11. Gautier M, Flori L, Riebler A, Jaffrezic F, Laloe D, Gut I, Moazami-Goudarzi K, Foulley JL: A whole genome Bayesian scan for adaptive genetic divergence in West African cattle. BMC Genomics. 2009, 10: 550-10.1186/1471-2164-10-550.PubMed CentralView ArticlePubMedGoogle Scholar
  12. Qanbari S, Gianola D, Hayes B, Schenkel F, Miller S, Moore S, Thaller G, Simianer H: Application of site and haplotype-frequency based approaches for detecting selection signatures in cattle. BMC Genomics. 2011, 12: 318-10.1186/1471-2164-12-318.PubMed CentralView ArticlePubMedGoogle Scholar
  13. Gibbs RA, Taylor JF, Van Tassell CP, Barendse W, Eversole KA, Gill CA, Green RD, Hamernik DL, Kappes SM, Lien S, Matukumalli LK, McEwan JC, Nazareth LV, Schnabel RD, Weinstock GM, Wheeler DA, Ajmone-Marsan P, Boettcher PJ, Caetano AR, Garcia JF, Hanotte O, Mariani P, Skow LC, Sonstegard TS, Williams JL, Diallo B, Hailemariam L, Martinez ML, Morris CA, The Bovine HapMap Consortium, et al: Genome-Wide Survey of SNP Variation Uncovers the Genetic Structure of Cattle Breeds. Science. 2009, 324( (5926): 528-532.Google Scholar
  14. Hayes BJ, Chamberlain AJ, Maceachern S, Savin K, McPartlan H, MacLeod I, Sethuraman L, Goddard ME: A genome map of divergent artificial selection between Bos taurus dairy cattle and Bos taurus beef cattle. Anim Genet. 2009, 40 (2): 176-184. 10.1111/j.1365-2052.2008.01815.x.View ArticlePubMedGoogle Scholar
  15. Stella A, Ajmone-Marsan P, Lazzari B, Boettcher P: Identification of selection signatures in cattle breeds selected for dairy production. Genetics. 2010, 185 (4): 1451-1461. 10.1534/genetics.110.116111.PubMed CentralView ArticlePubMedGoogle Scholar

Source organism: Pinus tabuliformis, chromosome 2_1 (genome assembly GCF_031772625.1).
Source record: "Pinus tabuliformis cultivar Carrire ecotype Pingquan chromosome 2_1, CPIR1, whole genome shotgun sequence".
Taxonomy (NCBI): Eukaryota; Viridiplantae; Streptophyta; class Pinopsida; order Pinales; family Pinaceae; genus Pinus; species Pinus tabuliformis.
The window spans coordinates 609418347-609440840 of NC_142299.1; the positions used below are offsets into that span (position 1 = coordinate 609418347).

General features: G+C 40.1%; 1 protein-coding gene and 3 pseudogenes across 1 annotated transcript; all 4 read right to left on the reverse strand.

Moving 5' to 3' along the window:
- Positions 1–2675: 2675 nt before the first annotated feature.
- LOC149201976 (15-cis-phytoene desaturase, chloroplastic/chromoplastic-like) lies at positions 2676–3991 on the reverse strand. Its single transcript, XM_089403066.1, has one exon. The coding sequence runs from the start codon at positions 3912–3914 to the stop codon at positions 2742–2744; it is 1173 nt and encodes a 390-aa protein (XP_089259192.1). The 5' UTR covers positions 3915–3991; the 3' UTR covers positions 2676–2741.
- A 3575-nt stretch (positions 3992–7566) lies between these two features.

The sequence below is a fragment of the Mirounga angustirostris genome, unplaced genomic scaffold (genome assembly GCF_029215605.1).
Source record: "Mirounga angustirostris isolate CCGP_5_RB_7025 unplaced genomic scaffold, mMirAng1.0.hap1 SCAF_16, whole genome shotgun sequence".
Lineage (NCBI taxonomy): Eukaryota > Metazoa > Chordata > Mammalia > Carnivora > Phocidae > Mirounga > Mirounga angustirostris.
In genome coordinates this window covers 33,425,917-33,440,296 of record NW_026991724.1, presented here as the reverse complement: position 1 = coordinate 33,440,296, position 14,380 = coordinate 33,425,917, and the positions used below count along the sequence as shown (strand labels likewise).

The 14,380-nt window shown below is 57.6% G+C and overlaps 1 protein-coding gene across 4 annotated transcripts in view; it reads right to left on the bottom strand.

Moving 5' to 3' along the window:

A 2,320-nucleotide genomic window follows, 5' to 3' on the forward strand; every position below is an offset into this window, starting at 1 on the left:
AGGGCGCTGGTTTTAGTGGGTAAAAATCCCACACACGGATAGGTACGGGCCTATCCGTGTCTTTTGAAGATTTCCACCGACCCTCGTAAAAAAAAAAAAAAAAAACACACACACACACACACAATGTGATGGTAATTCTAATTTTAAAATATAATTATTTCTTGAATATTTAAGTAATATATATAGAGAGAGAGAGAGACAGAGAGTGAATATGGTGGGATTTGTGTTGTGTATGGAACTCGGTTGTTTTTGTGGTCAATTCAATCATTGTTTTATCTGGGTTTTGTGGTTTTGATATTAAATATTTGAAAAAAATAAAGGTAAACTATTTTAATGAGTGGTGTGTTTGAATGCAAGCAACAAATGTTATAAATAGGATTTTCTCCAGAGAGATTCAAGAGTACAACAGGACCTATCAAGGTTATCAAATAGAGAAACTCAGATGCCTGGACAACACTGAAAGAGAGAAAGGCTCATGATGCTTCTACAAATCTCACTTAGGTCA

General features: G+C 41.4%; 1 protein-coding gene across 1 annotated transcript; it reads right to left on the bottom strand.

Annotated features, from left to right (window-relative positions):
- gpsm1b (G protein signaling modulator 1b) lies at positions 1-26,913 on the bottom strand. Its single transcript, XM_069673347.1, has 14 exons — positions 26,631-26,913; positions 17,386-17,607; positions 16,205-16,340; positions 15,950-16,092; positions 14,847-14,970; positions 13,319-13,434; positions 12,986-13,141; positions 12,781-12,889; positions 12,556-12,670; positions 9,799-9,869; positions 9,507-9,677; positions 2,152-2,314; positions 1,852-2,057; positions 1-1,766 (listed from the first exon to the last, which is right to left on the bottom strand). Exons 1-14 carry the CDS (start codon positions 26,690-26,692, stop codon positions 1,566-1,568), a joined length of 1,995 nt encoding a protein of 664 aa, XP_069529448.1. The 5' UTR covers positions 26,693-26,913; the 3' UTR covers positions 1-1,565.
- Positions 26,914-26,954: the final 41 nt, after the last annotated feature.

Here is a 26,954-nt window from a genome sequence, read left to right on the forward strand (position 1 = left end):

16. Sabeti PC, Reich DE, Higgins JM, Levine HZ, Richter DJ, Schaffner SF, Gabriel SB, Platko JV, Patterson NJ, McDonald GJ, Ackerman HC, Campbell SJ, Altshuler D, Cooper R, Kwiatkowski D, Ward R, Lander ES: Detecting recent positive selection in the human genome from haplotype structure. Nature. 2002, 419 (6909): 832-837. 10.1038/nature01140.View ArticlePubMedGoogle Scholar
  17. Voight BF, Kudaravalli S, Wen X, Pritchard JK: A map of recent positive selection in the human genome. PLoS Biol. 2006, 4 (3): e72-10.1371/journal.pbio.0040072.PubMed CentralView ArticlePubMedGoogle Scholar
  18. Tang K, Thornton KR, Stoneking M: A new approach for using genome scans to detect recent positive selection in the human genome. PLoS Biol. 2007, 5 (7): e171-10.1371/journal.pbio.0050171.PubMed CentralView ArticlePubMedGoogle Scholar
  19. Qanbari S, Pimentel EC, Tetens J, Thaller G, Lichtner P, Sharifi AR, Simianer H: A genome-wide scan for signatures of recent selection in Holstein cattle. Anim Genet. 2010, 41 (4): 377-389.PubMedGoogle Scholar
  20. Gautier M, Naves M: Footprints of selection in the ancestral admixture of a New World Creole cattle breed. Mol Ecol. 2011, 20 (15): 3128-3143. 10.1111/j.1365-294X.2011.05163.x.View ArticlePubMedGoogle Scholar
  21. Sabeti PC, Schaffner SF, Fry B, Lohmueller J, Varilly P, Shamovsky O, Palma A, Mikkelsen TS, Altshuler D, Lander ES: Positive natural selection in the human lineage. Science. 2006, 312 (5780): 1614-1620. 10.1126/science.1124309.View ArticlePubMedGoogle Scholar
  22. Hernandez RD, Kelley JL, Elyashiv E, Melton SC, Auton A, McVean G, Sella G, Przeworski M: Classic selective sweeps were rare in recent human evolution. Science. 2011, 331 (6019): 920-924. 10.1126/science.1198878.PubMed CentralView ArticlePubMedGoogle Scholar
  23. Innan H, Kim Y: Pattern of polymorphism after strong artificial selection in a domestication event. Proc Natl Acad Sci U S A. 2004, 101 (29): 10667-10672. 10.1073/pnas.0401720101.PubMed CentralView ArticlePubMedGoogle Scholar